19. Agreed, it might need miking up to fill the Nave but in that acoustic I'm sure it sounds wonderful. I was surprised to learn the Grand Orgue isn't a Cavaille-Coll; maybe that's held back the restoration project?
  20. More about the orgue de choeur in case it's of any interest - it was a gift from the Dupres after WW2
  21. (Just in case of confusion, there's no mention of a digital organ in the article about Rouen; the orgue de choeur will be used for services while the grande orgue de tribune is out of action.)
  22. I have long coveted Paul Isom's organ in Mersault! Paul, your lovely Gite in Mersault came up in a tripadvisor search when we were shopping for a holiday a few years ago; I did try to persuade my wife that we should stay there but we ended up in Normandie. Another time... For those who don't know this little organ, you must listen to the audio tracks at Paul's web-site; it sounds extraordinary! I would never ever have guessed it was a 1-manual, 9-stop organ. Is there progress on restoring it? See http://www.meursaultorgue.com/audio.html (@Paul again - the final track [IV Final - Toccata] doesn't seem to be 'clickable' in google chrome?) Combining this remarkable achievement with the Bigelow either-or idea linked above seems likely to be productive. I have 'normalised' Mutin's somewhat idiosyncratic stop nomenclature. I'm not sure the three-way borrowing for the pedal would be possible with mechanical action though. I've leaked up to 13 stops in order to include a 4' flute - basically I've added a Cor de Nuit 8, a Voix Celeste 8, a 4' Flute and an Hautboy to the original 9 stops. All enclosed as at Mersault. I am assuming a church acoustic rather than a house. Available on Man I: 16 Bourdon 8 Montre 8 Flute Harmonique 8 Salicional 4 Prestant 4 Flute Octaviante III Plein Jeu 16 Bombarde 8 Trompette 4 Clairon Available on Man II: 8 Montre 8 Flute Harmonique 8 Cor de Nuit 8 Salicional 8 Voix Celeste 4 Prestant 4 Flute Octaviante 8 Trompette 8 Basson-Hautbois Available on Pedal: 16 Bourdon 8 Montre 8 Flute Harmonique 4 Prestant 16 Bombarde 8 Trompette I don't think it would sound very different from the Mersault organ. but it would be greatly more versatile. Baroque music? Not today!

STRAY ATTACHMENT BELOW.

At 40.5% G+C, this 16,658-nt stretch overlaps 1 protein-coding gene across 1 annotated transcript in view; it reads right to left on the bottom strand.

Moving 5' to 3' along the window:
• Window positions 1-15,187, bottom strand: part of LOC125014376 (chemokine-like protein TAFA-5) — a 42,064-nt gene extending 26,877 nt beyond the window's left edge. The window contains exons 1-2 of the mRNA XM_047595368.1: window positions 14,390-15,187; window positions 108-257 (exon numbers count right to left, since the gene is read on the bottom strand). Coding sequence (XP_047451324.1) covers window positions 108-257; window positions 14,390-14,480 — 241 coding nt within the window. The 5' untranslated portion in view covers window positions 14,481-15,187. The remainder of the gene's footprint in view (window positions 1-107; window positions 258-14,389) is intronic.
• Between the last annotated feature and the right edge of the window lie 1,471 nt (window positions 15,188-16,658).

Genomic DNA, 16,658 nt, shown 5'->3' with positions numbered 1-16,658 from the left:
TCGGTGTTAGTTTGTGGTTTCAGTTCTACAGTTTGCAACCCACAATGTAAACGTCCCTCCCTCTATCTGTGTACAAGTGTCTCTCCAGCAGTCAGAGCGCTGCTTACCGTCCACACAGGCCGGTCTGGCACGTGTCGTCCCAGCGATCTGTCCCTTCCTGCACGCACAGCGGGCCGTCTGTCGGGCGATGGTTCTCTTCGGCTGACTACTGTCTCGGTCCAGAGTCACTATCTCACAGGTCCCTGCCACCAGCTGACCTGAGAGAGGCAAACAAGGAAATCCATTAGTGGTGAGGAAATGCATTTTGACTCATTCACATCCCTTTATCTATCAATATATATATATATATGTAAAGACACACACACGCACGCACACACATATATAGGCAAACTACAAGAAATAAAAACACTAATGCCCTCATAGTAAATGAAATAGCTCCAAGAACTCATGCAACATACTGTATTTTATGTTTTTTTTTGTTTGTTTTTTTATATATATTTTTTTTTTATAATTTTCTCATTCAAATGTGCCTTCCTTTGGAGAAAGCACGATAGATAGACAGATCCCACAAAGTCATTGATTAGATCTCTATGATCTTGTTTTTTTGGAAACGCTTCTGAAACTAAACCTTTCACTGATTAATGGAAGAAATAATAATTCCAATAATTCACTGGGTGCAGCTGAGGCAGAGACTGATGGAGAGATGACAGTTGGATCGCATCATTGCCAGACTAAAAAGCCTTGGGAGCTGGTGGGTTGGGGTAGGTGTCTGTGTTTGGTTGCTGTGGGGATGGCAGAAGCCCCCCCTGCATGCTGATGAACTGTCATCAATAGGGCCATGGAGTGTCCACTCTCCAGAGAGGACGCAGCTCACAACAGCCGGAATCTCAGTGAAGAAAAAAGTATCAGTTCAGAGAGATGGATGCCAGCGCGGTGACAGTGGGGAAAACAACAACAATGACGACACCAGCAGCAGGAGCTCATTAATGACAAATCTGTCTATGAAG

23. Agreed, these are minor, reversible changes. No cultural heritage is being irrevocably destroyed, no money is being irresponsibly wasted, no employment law s being breached, no-one's health and safety is being endangered, asset values are not being diminished, you are not compromising the building's accessibility. I don't see the harm in this instance.
  24. Pleasing to hear that our armchair musings might be of some practical help! I don't know for sure of course, but I have a hunch that claribel might be too loud at 4ft? Suck it and see, I suppose. Good luck!